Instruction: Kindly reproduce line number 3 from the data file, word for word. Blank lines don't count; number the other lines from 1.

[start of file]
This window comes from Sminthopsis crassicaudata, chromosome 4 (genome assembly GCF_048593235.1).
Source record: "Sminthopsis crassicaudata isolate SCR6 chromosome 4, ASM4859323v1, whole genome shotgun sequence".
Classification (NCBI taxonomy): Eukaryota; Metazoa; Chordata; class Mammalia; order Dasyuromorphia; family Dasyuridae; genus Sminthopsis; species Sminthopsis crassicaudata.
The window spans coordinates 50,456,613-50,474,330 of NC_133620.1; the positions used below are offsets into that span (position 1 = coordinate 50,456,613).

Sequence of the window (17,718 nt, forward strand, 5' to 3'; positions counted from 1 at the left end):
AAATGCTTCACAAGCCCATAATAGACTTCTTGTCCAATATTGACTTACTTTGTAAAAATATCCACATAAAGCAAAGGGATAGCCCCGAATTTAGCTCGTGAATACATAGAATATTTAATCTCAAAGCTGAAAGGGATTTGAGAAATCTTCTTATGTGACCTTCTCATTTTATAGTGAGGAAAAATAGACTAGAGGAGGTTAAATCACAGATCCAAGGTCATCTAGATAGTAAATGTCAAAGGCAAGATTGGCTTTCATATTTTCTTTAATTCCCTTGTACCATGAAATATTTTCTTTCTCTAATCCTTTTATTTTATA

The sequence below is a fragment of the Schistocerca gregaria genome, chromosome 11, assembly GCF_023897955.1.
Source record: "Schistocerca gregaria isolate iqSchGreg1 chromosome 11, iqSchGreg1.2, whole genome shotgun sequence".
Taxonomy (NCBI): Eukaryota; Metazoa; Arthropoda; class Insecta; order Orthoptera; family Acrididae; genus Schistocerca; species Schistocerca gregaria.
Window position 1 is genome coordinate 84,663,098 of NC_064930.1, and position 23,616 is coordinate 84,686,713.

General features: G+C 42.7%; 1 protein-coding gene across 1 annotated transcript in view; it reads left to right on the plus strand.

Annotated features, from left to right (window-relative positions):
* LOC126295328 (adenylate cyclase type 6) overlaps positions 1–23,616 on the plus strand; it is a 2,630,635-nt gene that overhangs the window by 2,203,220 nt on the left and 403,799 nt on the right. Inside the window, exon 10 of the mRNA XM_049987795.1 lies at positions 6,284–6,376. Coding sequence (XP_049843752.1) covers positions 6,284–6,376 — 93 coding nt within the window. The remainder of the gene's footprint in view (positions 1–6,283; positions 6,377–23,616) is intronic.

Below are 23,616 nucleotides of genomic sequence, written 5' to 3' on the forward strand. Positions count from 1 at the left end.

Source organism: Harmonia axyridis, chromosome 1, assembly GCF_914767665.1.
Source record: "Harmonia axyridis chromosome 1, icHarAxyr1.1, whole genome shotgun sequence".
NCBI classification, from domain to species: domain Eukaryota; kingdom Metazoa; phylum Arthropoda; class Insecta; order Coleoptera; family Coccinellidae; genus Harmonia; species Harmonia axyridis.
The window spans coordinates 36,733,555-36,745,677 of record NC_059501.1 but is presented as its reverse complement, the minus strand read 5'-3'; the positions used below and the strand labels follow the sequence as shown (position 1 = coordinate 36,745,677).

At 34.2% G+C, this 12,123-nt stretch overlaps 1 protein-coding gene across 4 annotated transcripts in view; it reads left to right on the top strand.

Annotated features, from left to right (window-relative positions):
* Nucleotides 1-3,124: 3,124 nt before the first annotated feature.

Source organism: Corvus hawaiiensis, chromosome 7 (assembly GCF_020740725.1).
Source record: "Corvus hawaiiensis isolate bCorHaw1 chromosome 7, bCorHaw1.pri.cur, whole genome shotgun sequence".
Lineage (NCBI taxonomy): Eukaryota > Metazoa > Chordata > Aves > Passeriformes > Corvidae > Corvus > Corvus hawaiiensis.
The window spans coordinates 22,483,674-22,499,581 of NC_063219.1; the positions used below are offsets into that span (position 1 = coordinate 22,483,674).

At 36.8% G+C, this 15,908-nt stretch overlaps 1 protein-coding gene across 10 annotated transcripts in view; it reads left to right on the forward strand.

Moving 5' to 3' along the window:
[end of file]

Classification (NCBI taxonomy): Eukaryota; Metazoa; Chordata; class Mammalia; order Dasyuromorphia; family Dasyuridae; genus Sminthopsis; species Sminthopsis crassicaudata.